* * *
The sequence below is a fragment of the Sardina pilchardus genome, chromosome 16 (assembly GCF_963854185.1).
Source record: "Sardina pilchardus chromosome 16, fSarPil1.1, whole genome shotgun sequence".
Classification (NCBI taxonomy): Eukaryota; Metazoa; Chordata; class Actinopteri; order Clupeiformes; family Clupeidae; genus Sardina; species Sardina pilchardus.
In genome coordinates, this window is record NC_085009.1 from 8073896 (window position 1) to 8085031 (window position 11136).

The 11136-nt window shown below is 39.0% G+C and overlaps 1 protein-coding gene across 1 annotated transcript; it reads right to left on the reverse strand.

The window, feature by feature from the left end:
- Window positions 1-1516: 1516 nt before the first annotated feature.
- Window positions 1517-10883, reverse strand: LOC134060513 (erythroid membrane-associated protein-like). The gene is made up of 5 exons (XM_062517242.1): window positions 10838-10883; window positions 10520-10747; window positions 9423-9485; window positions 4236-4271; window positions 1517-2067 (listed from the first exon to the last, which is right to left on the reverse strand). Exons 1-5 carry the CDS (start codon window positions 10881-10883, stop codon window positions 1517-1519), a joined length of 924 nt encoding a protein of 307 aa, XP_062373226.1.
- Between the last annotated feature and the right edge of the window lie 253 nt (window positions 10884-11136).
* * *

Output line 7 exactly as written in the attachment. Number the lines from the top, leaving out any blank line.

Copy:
- Window positions 1-1516: 1516 nt before the first annotated feature.